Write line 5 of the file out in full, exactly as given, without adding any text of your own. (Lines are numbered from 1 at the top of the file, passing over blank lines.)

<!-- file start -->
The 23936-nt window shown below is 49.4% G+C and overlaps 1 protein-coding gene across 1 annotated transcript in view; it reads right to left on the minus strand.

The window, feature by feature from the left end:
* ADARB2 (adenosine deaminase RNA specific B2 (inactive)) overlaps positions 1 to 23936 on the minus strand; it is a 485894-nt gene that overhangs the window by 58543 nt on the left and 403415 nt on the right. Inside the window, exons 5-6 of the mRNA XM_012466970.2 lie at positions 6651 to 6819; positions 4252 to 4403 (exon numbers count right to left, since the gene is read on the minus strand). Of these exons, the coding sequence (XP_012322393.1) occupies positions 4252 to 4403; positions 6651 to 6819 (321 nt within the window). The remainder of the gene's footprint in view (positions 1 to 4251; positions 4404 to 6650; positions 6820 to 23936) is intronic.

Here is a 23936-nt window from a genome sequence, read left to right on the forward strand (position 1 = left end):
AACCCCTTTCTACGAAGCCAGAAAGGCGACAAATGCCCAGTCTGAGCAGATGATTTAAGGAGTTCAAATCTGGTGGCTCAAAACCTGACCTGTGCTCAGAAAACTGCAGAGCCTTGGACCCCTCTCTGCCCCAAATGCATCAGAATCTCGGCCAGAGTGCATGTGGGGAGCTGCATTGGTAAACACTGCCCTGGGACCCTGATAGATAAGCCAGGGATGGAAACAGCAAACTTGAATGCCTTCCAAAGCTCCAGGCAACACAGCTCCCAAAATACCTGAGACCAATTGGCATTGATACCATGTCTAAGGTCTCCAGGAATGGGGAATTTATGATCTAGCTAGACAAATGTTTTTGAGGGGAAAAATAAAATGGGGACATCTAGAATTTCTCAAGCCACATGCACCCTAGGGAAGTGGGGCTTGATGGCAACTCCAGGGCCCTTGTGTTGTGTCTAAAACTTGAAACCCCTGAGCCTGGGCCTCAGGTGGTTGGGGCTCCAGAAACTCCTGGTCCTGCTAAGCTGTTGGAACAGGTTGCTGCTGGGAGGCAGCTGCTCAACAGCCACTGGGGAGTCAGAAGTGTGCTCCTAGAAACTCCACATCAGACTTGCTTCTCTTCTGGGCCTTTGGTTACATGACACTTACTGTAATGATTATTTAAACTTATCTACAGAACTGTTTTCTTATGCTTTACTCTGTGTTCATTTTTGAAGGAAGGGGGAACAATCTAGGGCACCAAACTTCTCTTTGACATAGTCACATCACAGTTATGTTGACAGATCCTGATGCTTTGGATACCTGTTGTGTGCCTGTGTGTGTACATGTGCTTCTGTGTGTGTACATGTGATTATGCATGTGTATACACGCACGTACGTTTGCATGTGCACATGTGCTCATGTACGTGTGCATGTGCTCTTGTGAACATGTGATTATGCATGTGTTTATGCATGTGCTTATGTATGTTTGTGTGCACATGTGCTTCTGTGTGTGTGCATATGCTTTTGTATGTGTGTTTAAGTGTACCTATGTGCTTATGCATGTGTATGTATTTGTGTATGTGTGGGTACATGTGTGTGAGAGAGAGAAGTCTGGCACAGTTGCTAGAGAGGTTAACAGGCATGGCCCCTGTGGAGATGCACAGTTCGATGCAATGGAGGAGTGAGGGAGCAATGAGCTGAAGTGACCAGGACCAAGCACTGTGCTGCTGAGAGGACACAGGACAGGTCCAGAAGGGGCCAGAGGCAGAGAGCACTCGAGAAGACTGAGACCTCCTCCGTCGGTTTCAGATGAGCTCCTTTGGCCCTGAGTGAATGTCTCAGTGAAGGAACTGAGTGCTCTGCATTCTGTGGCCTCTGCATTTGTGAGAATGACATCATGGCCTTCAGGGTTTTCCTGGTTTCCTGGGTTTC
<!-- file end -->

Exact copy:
AACCCCTTTCTACGAAGCCAGAAAGGCGACAAATGCCCAGTCTGAGCAGATGATTTAAGGAGTTCAAATCTGGTGGCTCAAAACCTGACCTGTGCTCAGAAAACTGCAGAGCCTTGGACCCCTCTCTGCCCCAAATGCATCAGAATCTCGGCCAGAGTGCATGTGGGGAGCTGCATTGGTAAACACTGCCCTGGGACCCTGATAGATAAGCCAGGGATGGAAACAGCAAACTTGAATGCCTTCCAAAGCTCCAGGCAACACAGCTCCCAAAATACCTGAGACCAATTGGCATTGATACCATGTCTAAGGTCTCCAGGAATGGGGAATTTATGATCTAGCTAGACAAATGTTTTTGAGGGGAAAAATAAAATGGGGACATCTAGAATTTCTCAAGCCACATGCACCCTAGGGAAGTGGGGCTTGATGGCAACTCCAGGGCCCTTGTGTTGTGTCTAAAACTTGAAACCCCTGAGCCTGGGCCTCAGGTGGTTGGGGCTCCAGAAACTCCTGGTCCTGCTAAGCTGTTGGAACAGGTTGCTGCTGGGAGGCAGCTGCTCAACAGCCACTGGGGAGTCAGAAGTGTGCTCCTAGAAACTCCACATCAGACTTGCTTCTCTTCTGGGCCTTTGGTTACATGACACTTACTGTAATGATTATTTAAACTTATCTACAGAACTGTTTTCTTATGCTTTACTCTGTGTTCATTTTTGAAGGAAGGGGGAACAATCTAGGGCACCAAACTTCTCTTTGACATAGTCACATCACAGTTATGTTGACAGATCCTGATGCTTTGGATACCTGTTGTGTGCCTGTGTGTGTACATGTGCTTCTGTGTGTGTACATGTGATTATGCATGTGTATACACGCACGTACGTTTGCATGTGCACATGTGCTCATGTACGTGTGCATGTGCTCTTGTGAACATGTGATTATGCATGTGTTTATGCATGTGCTTATGTATGTTTGTGTGCACATGTGCTTCTGTGTGTGTGCATATGCTTTTGTATGTGTGTTTAAGTGTACCTATGTGCTTATGCATGTGTATGTATTTGTGTATGTGTGGGTACATGTGTGTGAGAGAGAGAAGTCTGGCACAGTTGCTAGAGAGGTTAACAGGCATGGCCCCTGTGGAGATGCACAGTTCGATGCAATGGAGGAGTGAGGGAGCAATGAGCTGAAGTGACCAGGACCAAGCACTGTGCTGCTGAGAGGACACAGGACAGGTCCAGAAGGGGCCAGAGGCAGAGAGCACTCGAGAAGACTGAGACCTCCTCCGTCGGTTTCAGATGAGCTCCTTTGGCCCTGAGTGAATGTCTCAGTGAAGGAACTGAGTGCTCTGCATTCTGTGGCCTCTGCATTTGTGAGAATGACATCATGGCCTTCAGGGTTTTCCTGGTTTCCTGGGTTTC